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We continue to develop the property. Of course, my Dad wanted a camel…we have one, as well as some other exotics, and we began to change the cattle to the Angus breed with the help of neighbors, Robert and Toni Bruner.

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Your winery officially opened in March of 2019 and my husband and I were honored to attend your first A TASTE OF WSCW that delighted everyone with a four-course dinner and perfect wine pairings from your original selections. What are the wine tasting experience opportunities you are offering in the future?

Our beautiful tasting room will be open from 12 Noon-6 PM Thursday through Sunday. Reservations are not required and we offer a variety of wines at various prices.

We will offer a four-course dinner, with wine pairings, on the first Friday of every month. Reservations are required for the dinner and pricing is $55.00 per person.

Your wines are already garnering a first class reputation. Tell us about some of the successes you have had.

I’m happy to report that we entered 8 of our wines in the Texas International Wine Competition in January and our Blanc du Bois Sweet white wine won Best in Class/Best Texas White, our  Lenoir red wine won a gold medal and all of the other 6 wines entered won silver medals.

It was very exciting to be recognized at this event!

The process of wine making

The process of wine making

Just think about it.you can come here, drink wine and look across the vineyards and see the actual grape vines. That, in itself, is a special experience.

Thank you, Sandy, for sharing your vineyard with me and offering an opportunity for tourism to grow in Walker County. I am headed out to do en plein air sketching in your beautiful landscape and hope that this story will help open your gate to many new visitors to Walker County, Texas.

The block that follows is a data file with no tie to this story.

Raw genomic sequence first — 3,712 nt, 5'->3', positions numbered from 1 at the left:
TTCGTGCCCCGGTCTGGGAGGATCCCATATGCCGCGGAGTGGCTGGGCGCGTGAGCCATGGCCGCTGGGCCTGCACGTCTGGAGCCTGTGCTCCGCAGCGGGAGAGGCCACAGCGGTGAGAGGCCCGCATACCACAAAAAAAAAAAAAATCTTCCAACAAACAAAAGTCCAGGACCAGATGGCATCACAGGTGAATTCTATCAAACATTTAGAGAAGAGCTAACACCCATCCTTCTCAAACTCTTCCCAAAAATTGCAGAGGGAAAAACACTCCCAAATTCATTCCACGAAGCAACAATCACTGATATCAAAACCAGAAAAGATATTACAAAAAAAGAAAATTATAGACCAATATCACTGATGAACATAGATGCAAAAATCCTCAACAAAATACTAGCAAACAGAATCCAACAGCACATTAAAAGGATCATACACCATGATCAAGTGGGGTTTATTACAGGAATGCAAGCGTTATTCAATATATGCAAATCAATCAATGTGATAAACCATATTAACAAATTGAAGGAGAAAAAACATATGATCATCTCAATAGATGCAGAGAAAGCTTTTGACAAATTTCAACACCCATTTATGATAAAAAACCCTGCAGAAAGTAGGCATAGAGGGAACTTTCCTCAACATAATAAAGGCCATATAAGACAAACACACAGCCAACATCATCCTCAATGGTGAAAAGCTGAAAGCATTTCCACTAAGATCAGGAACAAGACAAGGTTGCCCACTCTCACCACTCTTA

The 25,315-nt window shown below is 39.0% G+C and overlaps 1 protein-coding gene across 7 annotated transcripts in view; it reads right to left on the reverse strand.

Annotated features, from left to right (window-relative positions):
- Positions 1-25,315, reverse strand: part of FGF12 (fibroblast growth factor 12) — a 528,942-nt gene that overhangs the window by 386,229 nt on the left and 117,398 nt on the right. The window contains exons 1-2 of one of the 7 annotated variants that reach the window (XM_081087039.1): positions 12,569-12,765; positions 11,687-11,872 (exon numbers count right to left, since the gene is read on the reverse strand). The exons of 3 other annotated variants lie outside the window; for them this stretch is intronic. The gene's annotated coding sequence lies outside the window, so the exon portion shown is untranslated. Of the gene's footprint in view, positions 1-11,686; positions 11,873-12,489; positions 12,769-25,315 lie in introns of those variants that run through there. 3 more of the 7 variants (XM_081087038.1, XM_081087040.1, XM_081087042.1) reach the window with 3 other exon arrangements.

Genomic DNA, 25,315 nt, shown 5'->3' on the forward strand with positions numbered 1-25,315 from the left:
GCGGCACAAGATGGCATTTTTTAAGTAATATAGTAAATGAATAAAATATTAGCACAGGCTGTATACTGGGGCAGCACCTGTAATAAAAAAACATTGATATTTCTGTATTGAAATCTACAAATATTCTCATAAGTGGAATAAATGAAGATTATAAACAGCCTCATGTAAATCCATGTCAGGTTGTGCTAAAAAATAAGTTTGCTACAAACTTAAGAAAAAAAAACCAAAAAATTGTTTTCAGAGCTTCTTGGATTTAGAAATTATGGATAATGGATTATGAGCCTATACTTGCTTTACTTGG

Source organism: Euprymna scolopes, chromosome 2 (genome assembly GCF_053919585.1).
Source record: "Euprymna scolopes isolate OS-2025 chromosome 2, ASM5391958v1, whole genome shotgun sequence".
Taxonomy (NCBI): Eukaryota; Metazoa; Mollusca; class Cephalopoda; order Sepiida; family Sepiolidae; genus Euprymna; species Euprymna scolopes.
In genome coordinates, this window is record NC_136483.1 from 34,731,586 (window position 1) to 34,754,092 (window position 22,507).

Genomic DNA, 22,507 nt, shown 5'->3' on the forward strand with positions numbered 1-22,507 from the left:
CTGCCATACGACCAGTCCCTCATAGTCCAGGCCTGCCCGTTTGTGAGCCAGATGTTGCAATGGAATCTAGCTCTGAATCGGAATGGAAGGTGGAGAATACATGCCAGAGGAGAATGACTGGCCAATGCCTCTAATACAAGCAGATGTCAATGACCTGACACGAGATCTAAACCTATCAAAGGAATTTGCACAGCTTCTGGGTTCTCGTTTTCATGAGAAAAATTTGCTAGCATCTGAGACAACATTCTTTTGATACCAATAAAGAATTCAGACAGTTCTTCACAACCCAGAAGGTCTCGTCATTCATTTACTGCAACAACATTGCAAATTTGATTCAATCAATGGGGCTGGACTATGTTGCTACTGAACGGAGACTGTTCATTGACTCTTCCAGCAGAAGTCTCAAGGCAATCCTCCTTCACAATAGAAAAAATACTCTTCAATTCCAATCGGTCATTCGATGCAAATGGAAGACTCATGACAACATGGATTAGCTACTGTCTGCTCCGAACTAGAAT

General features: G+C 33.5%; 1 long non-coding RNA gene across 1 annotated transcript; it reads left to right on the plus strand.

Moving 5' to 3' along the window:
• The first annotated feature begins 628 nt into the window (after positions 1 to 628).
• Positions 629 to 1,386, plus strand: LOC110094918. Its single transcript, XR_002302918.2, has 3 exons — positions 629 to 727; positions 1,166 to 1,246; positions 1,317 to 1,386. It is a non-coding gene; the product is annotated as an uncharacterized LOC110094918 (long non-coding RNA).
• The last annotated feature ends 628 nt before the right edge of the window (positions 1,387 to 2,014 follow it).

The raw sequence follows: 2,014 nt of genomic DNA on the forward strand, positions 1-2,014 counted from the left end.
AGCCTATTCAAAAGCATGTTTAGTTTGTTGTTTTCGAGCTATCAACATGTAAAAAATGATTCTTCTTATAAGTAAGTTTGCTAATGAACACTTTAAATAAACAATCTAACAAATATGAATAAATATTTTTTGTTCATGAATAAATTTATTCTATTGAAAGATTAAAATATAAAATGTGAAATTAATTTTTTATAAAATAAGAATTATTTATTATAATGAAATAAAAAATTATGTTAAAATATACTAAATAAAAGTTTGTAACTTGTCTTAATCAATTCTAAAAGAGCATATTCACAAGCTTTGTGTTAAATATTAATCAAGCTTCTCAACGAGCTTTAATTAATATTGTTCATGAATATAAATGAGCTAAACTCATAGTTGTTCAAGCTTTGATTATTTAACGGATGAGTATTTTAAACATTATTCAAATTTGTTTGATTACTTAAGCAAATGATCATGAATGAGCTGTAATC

Wishing you the very best at West Sandy Creek Winery!

Visit www.wscwinery.com

 

From the Duck Blind

At my church today there was a lot of conversation about quiet time and I have to say that quiet time is one of the best things about being an artist…the peace and quiet of painting or simply looking at painting subjects. My favorite grandson, Mason, (the only one) took me duck hunting the other morning. We were in the duck blind way before sunrise and quietly set out the decoys and hunkered down in our shelter on the muddy bank of the duck pond. The sun slowly opened it’s eyes on the horizon and bit by bit light fell over our pond and the ducks started coming in. My painting  “Flat Bottom Jon” was inspired by this outing.  

 
Flat Bottom Jon, 16x20, oil. $ 1200

Flat Bottom Jon, 16x20, oil. $ 1200

 

 Mason told me that the duck blind was made out of “C-Cane” and when the sun came up I could see that he was talking about CARIZZO CANE!!  That’s the terrible invasive species I told you about in my last post. Susan Kibbe of STPRA explained to me how this cane plant is literally taking over areas along rivers and other water sources in Texas. The photo you see here was taken in Washington County, Texas!  If you see it in your area, check out www.tsswcb.texas.gov for information on getting rid of it.  

Whistle Stop, 16x20, oil. $1200

Whistle Stop, 16x20, oil. $1200

Take a few seconds to listen to the short video here. You will actually be able to hear a Whooping Crane. It was really exciting to see this big guy (Endangered Species) near Riviera, Texas last week. He was very much at home with the Geese and Sandhill Cranes. What an amazing thing to witness! 

I’ve been painting bird hunters and bird dogs, deer, quail and landscapes and also finishing some commission pieces for clients.  I’ll post some photos later, but right now they are secrets!